Bookmarks [2012/09/18] JavaScript library for 3D graphics Easy to use Efficient Nice feature set

Talks at PyCon India 2012

PyCon is back to Bangalore for the 4th edition. I've been to all the previous three editions, and I'm looking forward to this one.

I haven't spoken at any of the previous editions, and hadn't even really considered speaking at the previous editions. But, this time, I proposed a couple of talks, and both of them have been accepted! Woot! Lots of work ahead of me, but I'm really looking forward to give good talks. I'll be talking about Enaml, and showing a brief demo of all the wonderful things it makes possible. In the other talk, I'll give a brief overview of the latest happenings in the SciPy community and the projects to look forward to and contribute to. Pankaj and I will be talking together on this.

Also, Kenneth (lawgon) will be deeply missed at this edition of PyCon.

Sadly, John Hunter, the lead author of matplotlib, also passed away last week. RIP. :(

Browsing the streets with Firefox

I bought a new bike, about a month ago, and today was the first longish ride on it. Well, longish compared to my ~1.5km rides to the office.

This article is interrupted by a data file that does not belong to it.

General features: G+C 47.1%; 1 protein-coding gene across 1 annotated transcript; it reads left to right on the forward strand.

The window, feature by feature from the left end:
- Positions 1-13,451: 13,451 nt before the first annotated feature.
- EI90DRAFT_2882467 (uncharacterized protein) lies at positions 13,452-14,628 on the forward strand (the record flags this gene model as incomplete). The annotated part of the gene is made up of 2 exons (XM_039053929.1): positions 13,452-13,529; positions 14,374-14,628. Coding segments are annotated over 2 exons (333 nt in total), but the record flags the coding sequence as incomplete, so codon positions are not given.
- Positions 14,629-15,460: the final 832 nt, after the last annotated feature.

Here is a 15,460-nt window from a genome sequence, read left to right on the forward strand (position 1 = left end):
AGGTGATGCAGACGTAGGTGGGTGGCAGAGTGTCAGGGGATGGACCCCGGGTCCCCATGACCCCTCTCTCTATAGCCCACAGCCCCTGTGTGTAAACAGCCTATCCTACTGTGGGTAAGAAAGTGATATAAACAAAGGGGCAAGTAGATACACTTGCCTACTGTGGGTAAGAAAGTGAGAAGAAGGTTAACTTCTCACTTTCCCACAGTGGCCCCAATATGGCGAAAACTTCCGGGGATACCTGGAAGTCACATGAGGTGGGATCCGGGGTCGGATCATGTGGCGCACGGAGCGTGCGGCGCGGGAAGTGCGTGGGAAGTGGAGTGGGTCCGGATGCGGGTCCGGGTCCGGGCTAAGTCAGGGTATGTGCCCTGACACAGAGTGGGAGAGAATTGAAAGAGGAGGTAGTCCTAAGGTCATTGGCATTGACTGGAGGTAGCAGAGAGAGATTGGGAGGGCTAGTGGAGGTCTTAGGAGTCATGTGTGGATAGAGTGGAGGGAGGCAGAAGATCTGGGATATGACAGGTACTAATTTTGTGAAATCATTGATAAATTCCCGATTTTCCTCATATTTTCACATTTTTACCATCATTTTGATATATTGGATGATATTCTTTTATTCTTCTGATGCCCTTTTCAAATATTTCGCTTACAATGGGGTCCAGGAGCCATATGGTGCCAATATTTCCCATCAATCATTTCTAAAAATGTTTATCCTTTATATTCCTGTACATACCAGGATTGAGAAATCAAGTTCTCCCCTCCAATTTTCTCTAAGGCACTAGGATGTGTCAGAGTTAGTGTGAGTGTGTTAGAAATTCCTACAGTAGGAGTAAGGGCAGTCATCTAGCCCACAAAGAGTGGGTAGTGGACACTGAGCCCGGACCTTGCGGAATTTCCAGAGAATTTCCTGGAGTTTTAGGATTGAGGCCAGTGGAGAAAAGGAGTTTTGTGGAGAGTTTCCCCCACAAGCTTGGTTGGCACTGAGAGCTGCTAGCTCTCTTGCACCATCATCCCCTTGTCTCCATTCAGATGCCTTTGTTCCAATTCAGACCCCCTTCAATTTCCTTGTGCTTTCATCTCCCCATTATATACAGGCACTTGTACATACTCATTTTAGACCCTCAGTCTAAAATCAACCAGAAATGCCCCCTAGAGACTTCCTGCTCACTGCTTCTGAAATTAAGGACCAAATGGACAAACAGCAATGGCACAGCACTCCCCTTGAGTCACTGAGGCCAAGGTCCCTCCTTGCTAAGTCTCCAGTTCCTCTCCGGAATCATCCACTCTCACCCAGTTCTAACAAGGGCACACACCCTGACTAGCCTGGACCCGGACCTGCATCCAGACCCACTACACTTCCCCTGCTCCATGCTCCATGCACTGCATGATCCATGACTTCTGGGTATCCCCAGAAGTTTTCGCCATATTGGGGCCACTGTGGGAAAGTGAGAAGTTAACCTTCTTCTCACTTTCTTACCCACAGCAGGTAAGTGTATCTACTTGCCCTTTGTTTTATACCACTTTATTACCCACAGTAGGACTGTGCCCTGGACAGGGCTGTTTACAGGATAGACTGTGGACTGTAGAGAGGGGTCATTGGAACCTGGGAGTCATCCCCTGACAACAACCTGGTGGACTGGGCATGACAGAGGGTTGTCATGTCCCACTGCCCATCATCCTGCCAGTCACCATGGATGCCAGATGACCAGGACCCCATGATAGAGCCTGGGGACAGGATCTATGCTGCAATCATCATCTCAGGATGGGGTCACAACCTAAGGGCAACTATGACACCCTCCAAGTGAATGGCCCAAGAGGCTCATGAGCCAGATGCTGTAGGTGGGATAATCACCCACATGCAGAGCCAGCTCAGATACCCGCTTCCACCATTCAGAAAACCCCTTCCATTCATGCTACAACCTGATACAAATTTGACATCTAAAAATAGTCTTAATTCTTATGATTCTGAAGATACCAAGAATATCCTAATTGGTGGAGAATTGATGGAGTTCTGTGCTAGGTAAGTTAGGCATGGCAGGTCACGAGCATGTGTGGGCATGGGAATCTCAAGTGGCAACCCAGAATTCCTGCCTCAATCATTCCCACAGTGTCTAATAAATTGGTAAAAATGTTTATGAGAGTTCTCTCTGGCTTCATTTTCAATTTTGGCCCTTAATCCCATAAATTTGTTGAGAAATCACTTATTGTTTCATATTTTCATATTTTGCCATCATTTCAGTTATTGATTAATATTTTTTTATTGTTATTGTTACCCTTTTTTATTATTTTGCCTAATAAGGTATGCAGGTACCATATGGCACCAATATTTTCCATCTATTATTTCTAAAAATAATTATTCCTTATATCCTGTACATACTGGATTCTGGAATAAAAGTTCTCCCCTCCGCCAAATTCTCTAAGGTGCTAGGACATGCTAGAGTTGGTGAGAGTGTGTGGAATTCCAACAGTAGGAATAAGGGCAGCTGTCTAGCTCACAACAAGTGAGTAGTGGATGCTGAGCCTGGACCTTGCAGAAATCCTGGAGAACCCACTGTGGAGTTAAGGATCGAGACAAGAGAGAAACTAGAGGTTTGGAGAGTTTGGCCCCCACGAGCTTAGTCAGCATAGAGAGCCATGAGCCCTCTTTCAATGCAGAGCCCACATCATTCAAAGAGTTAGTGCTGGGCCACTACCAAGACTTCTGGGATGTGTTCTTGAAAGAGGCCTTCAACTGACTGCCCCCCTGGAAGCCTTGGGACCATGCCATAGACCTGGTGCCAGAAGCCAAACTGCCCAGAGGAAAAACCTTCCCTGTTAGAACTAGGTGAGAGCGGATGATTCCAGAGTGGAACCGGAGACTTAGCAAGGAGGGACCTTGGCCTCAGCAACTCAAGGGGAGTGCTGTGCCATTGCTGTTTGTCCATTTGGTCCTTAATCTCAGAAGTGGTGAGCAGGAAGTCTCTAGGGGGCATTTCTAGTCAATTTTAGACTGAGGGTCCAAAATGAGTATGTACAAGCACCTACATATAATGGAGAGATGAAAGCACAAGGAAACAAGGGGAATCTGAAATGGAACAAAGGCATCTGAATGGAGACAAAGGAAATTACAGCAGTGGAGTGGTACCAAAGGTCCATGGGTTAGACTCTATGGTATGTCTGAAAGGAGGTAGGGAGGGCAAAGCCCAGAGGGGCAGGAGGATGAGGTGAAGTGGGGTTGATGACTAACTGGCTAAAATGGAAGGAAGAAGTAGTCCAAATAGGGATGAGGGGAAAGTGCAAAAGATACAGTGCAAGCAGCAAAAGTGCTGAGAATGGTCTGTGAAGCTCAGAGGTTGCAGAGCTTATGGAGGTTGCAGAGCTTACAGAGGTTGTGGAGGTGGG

At 19:45, I just set out to get some fresh air. After sitting for two days, inside the house, by the evening on Sunday, I tend to get stuffy. I started riding westward and the fresh air got to my head, I ended up pedaling too far away to get back, without going to the beach. It was fun, having adrenaline pumping all over. But, there was much more traffic than I would've liked. Anyway, one shower on the way up, and one puncture on the way back (thankfully, close enough to my house), it was a fun ride on the whole.

I didn't time myself, but I roughly covered about 25 kms in say about ~2 hours. Hoping to start riding more frequently and going on longer rides.

Bookmarks [2012/08/28]

  • Stack Exchange Machine Learning Contest « Blog – Stack Exchange

    tags: machine_learning, programming